by Gary Schultz
High praise for first time director Eli Roth’s scare fest.
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Some could very easily consider Cabin Fever a bad movie, but for a cult fan its a beautiful, gory ride, taking unbalanced hormonal teenagers and subjecting them to various acts of self-inflected human cruelty. What we have here is new comer Eli Roths depiction of cabin horror, spoon feeding us graphic violence, sex, gore and bad one liners from relatively uninteresting main characters. Although this isn’t to say the characters don’t have their own glory moments.
The story starts with five college friends who rent a remote cabin in the woods to celebrate the end of their college life. After a brief encounter with the local towns freaky rednecks, the teenagers find the time to start the partying. While having some beers around the campfire they’re approached by a strange man with seriously scabbed corroded skin vomiting blood everywhere. Fearing infection themselves, they use any methods necessary to get rid of the infected man. Of course this is all too late. The result is their only vehicle is trashed and they are left at the cabin in the middle of nowhere with no transportation. Now things go from bad to worse as the same flesh-eating virus spreads among the friends. Paranoia sets in and the evil side of human nature forces them to turn against each other. Now the fun begins.
The cast consists of the lead Rider Strong (Boy Meets World), who went crazy a little quickly in the film, Jordan Ladd (Never Been Kissed), Joey Kern (Super Troopers, Grind) and Cerina Vincent (Not Another Teen Movie) who got naked in the first fifteen minutes of the movie. Most of the character’s early interactions were pretty stereotypical and felt kind of dumbed down, perhaps to appeal to a young crowd or they were just falling into the cult stereotype that we should expect from the genre. Most of these early scenes are stole by James De Bollo (Detroit Rock City) who played thick-headed Bert, who fears getting infected and gay squirrels. I would have loved to seen more of Giuseppe Andrews (Detroit Rock City) who played the off beat Deputy Winston who just wanted to party with under aged girls. The secondary characters really help to level the environment too. I loved the old, gay convenience store worker, the rednecks and Dennis the mullet boy. Oh and I’m pretty sure it was Eli Roth playing Grim the stoner with his super large pillow of weed and his dog who later would get infected and try to kill everybody.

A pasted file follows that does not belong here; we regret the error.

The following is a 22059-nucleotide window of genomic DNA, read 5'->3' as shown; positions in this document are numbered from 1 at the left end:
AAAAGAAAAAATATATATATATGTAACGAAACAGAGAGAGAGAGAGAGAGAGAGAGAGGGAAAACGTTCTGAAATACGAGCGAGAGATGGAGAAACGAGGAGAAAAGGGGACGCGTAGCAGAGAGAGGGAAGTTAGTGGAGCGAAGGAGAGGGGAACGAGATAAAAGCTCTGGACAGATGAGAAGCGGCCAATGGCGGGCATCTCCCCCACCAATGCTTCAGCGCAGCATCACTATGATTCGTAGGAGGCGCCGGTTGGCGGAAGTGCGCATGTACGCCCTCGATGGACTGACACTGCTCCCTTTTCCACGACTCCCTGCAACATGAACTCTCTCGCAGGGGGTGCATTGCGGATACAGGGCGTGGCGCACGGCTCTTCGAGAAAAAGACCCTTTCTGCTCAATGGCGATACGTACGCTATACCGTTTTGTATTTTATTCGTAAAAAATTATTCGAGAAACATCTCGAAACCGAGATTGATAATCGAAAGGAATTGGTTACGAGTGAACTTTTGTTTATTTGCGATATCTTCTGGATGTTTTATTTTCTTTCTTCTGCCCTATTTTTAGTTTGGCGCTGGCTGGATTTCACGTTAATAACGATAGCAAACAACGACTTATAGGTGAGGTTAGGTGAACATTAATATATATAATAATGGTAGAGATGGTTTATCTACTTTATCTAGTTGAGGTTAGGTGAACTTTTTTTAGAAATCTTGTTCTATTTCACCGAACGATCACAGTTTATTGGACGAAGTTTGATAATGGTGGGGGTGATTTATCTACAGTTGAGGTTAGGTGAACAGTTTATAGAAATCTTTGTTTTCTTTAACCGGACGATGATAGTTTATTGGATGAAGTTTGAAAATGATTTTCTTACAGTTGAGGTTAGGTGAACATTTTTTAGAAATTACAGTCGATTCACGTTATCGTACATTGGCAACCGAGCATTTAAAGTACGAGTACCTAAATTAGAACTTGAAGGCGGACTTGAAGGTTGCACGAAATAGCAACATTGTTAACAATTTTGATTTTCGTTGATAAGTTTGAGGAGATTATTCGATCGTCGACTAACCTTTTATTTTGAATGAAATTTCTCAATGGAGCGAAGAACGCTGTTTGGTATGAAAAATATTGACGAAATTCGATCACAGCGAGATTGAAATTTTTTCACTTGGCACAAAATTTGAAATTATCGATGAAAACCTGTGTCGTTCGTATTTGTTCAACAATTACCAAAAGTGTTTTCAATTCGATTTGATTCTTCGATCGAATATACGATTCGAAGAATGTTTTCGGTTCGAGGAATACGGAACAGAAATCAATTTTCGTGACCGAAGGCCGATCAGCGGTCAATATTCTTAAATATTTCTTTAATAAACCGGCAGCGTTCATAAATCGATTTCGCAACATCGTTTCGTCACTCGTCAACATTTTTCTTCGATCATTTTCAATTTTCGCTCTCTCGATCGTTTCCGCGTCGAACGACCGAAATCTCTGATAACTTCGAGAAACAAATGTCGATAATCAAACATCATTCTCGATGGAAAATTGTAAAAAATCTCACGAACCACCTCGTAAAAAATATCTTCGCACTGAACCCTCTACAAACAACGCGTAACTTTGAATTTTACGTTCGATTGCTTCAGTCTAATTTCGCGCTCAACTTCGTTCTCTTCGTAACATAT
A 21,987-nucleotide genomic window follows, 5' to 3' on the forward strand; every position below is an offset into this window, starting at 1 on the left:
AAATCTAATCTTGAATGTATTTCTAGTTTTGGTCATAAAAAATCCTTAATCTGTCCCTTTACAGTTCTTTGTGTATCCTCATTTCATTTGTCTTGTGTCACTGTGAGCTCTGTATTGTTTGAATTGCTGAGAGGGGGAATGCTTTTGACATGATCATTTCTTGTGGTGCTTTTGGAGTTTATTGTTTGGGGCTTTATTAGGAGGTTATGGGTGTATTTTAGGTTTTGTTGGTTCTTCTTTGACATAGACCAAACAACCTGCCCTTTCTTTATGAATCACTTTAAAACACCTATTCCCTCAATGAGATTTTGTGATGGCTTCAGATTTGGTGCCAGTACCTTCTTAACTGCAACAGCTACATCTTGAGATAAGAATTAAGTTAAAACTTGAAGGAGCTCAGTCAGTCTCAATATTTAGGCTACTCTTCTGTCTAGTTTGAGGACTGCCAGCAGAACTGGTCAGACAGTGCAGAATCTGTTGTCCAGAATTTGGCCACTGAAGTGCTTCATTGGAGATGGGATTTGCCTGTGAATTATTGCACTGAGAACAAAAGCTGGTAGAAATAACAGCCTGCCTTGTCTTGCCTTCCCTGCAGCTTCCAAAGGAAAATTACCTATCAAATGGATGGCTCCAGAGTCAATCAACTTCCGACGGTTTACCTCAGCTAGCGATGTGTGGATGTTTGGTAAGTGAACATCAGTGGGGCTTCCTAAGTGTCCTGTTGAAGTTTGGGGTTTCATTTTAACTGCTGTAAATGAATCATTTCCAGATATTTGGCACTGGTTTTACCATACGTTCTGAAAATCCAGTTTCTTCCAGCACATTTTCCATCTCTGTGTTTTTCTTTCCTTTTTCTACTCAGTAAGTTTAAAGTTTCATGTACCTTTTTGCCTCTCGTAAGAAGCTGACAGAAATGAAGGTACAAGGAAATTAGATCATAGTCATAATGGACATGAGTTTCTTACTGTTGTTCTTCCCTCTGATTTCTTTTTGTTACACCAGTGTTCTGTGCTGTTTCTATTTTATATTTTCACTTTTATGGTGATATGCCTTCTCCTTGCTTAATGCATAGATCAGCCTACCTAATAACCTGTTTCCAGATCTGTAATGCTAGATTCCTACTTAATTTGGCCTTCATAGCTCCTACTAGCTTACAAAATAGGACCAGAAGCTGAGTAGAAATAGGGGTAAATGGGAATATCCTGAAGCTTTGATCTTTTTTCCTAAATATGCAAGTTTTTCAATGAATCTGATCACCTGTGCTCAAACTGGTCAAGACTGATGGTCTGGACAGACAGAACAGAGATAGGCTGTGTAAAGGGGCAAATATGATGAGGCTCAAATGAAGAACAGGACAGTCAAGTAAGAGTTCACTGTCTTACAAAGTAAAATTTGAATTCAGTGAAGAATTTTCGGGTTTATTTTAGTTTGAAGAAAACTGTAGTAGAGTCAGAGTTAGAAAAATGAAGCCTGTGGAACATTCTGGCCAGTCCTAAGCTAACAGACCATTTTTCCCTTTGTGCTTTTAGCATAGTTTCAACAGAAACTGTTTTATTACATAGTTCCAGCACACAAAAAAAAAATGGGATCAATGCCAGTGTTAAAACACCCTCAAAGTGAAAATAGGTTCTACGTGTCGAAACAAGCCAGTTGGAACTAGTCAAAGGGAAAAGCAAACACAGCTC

Cabin Fever, especially for a first horror film is well made and beautifully photographed. Eli has a strong knowledge of the genre; it’s stereotypes and how to deliver something that is true to the horror/dark comedy genre, which is often categorized as the “cult genre.” This however is also the Fever’s problem because moviegoers that don’t have a previous love for, or knowledge of the cult genre probably won’t get the homage’s and stereotypes. So for some it’ll probably fall into the ‘bad’ movie category. My first attempt to see Cabin Fever was sold out. During my second attempt two people in front of me got up and exited with a half hour left of the film. For myself, a horror fan that appreciates all aspects of the genre, I enjoyed Cabin Fever very much. Paying respect to films like The Hills Have Eyes andm of coursem The Evil Dead, Cabin Fever will no doubt become a part of the cult scene and probably enjoyed at drunken college dorm parties for years to come.
So to sum it all up here’s what we’ve learned: projectile blood vomit is a warning sign that you’re probably going to die. Shovels can be your friend. Not all dogs are friendly. If you’re gonna die anyway you might as well have sex and most importantly, “Don’t sit next to Dennis.” And if anyone can tell me what the hell is in the box referred to as “the kit” that the young, buzz cut redneck was carrying before he got a screwdriver in ear that would be great. Yes, I said screwdriver in the ear.
Gary Schultz is an indie filmmaker from Chicago. He works under an independent production company called Highertribe Productions and spends his days coordinating the Screenwriting Center for Columbia College.
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